Kingdom of Mrauk U

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Kingdom of Mrauk-U
Kingdom, vassal of Bengal (1429-1433)

1429–1785
Capital Launggyet (1429–1430), Mrauk U (1430–1785)
Languages Arakanese
Religion Theravada Buddhism, Islam
Government Monarchy
King
 -  1429–1433 Narameithla
History
 -  Founding of dynasty 18 April 1429
 -  End of kingdom 2 January 1785
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The Kingdom of Mrauk-U was a kingdom based in the Arakanese city of Mrauk-U which ruled Arakan and parts of Bengal from 1429 to 1785.[1]

History[edit]

King Narameikhla (1404-1434), or Min Saw Mon, ruler of the Kingdom of Mrauk U in the early 15th century, after 24 years of exile in Bengal, regained control of the Arakanese throne in 1430 with military assistance from the Sultanate of Bengal. The Bengalis who came with him formed their own settlements in the region.[2]

Narameikhla ceded some territory to the Sultan of Bengal and recognized his sovereignity over the areas. In recognition of his kingdom's vassal status, the kings of Arakan received despite being Buddhists, and legalized the use of Islamic coins from Bengal within the kingdom. Narameikhla minted his own coins with Burmese characters on one side and Persian characters on the other. Arakan's vassalage to Bengal was brief. After Sultan Jalaluddin Muhammad Shah's death in 1433, Narameikhla's successors repaid Bengal by occupying Ramu in 1437 and Chittagong in 1459. Arakan would hold Chittagong until 1666.[3][4]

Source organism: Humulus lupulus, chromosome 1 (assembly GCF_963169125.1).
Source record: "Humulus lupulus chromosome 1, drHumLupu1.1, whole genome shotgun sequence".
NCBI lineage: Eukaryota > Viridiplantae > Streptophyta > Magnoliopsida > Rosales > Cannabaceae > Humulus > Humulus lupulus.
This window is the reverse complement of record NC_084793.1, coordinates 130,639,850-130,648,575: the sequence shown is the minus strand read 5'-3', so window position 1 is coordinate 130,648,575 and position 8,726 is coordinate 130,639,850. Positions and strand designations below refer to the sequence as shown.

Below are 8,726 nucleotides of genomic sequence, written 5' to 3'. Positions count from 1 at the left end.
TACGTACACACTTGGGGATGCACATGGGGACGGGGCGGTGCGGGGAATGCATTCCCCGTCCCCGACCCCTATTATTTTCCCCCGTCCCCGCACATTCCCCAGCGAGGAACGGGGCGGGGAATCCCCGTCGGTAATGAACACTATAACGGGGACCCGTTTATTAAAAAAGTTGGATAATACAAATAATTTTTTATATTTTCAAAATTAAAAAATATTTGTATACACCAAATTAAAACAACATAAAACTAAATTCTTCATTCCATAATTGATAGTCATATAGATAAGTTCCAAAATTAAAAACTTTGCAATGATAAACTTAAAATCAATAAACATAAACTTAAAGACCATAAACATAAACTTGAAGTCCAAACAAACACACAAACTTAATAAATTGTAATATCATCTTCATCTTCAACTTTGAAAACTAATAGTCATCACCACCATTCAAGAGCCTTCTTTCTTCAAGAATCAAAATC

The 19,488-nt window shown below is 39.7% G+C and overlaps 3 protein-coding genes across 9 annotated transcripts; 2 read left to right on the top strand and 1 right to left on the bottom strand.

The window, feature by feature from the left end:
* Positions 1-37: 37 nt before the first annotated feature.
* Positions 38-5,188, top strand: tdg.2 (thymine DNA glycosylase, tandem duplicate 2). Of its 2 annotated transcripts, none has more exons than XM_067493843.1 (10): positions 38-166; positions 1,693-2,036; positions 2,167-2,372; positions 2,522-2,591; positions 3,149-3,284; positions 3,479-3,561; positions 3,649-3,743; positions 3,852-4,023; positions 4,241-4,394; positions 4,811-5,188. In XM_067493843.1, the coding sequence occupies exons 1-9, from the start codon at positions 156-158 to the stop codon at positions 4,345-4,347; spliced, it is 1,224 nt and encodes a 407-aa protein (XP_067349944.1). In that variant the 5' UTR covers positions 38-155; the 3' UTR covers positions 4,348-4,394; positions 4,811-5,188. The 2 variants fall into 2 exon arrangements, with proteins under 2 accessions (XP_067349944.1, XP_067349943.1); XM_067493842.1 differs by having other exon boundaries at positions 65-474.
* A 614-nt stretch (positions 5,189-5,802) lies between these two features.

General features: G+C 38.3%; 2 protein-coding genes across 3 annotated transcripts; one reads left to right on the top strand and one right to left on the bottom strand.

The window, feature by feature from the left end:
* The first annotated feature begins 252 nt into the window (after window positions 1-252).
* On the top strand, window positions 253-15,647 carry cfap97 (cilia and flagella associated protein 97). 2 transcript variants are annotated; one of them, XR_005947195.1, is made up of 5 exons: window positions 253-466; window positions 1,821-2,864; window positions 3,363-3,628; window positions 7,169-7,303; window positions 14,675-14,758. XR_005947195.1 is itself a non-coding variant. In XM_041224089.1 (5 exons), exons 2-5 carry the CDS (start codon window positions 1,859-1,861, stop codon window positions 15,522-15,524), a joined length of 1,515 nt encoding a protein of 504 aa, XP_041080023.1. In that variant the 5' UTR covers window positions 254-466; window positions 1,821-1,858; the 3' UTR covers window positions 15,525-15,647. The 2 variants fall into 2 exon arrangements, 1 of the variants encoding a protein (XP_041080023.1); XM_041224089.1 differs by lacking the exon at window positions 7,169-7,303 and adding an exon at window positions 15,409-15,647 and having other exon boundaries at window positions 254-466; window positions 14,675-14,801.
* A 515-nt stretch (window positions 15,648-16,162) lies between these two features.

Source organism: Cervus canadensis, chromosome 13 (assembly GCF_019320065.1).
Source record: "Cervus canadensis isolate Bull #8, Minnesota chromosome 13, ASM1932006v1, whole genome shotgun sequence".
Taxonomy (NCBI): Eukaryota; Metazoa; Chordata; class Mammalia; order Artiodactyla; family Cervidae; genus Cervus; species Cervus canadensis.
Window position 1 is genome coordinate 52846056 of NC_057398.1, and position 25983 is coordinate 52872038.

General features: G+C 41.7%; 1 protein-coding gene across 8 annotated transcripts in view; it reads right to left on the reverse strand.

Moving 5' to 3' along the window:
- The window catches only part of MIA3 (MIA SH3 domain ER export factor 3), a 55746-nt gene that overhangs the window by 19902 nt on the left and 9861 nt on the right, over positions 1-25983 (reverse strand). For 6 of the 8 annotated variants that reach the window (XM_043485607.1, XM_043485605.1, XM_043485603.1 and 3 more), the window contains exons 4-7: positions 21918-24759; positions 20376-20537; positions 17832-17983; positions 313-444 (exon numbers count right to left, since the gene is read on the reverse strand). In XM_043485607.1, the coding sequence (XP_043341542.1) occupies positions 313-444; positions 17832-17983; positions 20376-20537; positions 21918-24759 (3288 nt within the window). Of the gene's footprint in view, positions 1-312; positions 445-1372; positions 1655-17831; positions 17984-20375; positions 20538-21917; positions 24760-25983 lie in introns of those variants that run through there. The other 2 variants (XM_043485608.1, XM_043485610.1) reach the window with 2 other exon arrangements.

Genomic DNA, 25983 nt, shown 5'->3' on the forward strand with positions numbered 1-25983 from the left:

Even after gaining independence from the Sultans of Bengal, the Arakanese kings continued the custom of maintaining titles.[5] The kings compared themselves to Sultans and fashioned themselves after Mughal rulers, despite remaining Buddhist. They also continued to employ Muslims in prestigious positions within the royal administration.[6]

From 1531-1629, Portuguese pirates operated from havens along the coast of the kingdom and brought slaves in from Bengal to the kingdom. The Bengali Muslim population thus increased in the 17th century, as they were employed in a variety of workforces in Arakan. Some of them worked as Arabic, Bengali, and Persian scribes in the Arakanese courts, which, despite remaining mostly Buddhist, adopted Islamic fashions from the neighbouring Sultanate of Bengal.

See also[edit]

Notes[edit]

Bibliography[edit]

  • Charney, Michael W. (1993). 'Arakan, Min Yazagyi, and the Portuguese: The Relationship Between the Growth of Arakanese Imperial Power and Portuguese Mercenaries on the Fringe of Mainland Southeast Asia 1517-1617.' Masters dissertation, Ohio University. 
  • Hall, D.G.E. (1960). Burma (3rd ed.). Hutchinson University Library. ISBN 978-1-4067-3503-1. 
  • Harvey, G. E. (1925). History of Burma: From the Earliest Times to 10 March 1824. London: Frank Cass & Co. Ltd. 
  • Htin Aung, Maung (1967). A History of Burma. New York and London: Columbia University Press. 
  • Maung Maung Tin (1905). Konbaung Hset Maha Yazawin (in Burmese) 2 (2004 ed.). Yangon: Department of Universities History Research, University of Yangon. 
  • Myat Soe, ed. (1964). Myanma Swezon Kyan (in Burmese) 9 (1 ed.). Yangon: Sarpay Beikman. 
  • Myint-U, Thant (2006). The River of Lost Footsteps--Histories of Burma. Farrar, Straus and Giroux. ISBN 978-0-374-16342-6. ISBN 0-374-16342-1. 
  • Phayre, Lt. Gen. Sir Arthur P. (1883). History of Burma (1967 ed.). London: Susil Gupta. 
  • Encyclopædia Britannica. 1984 Edition. Vol. VII, p. 76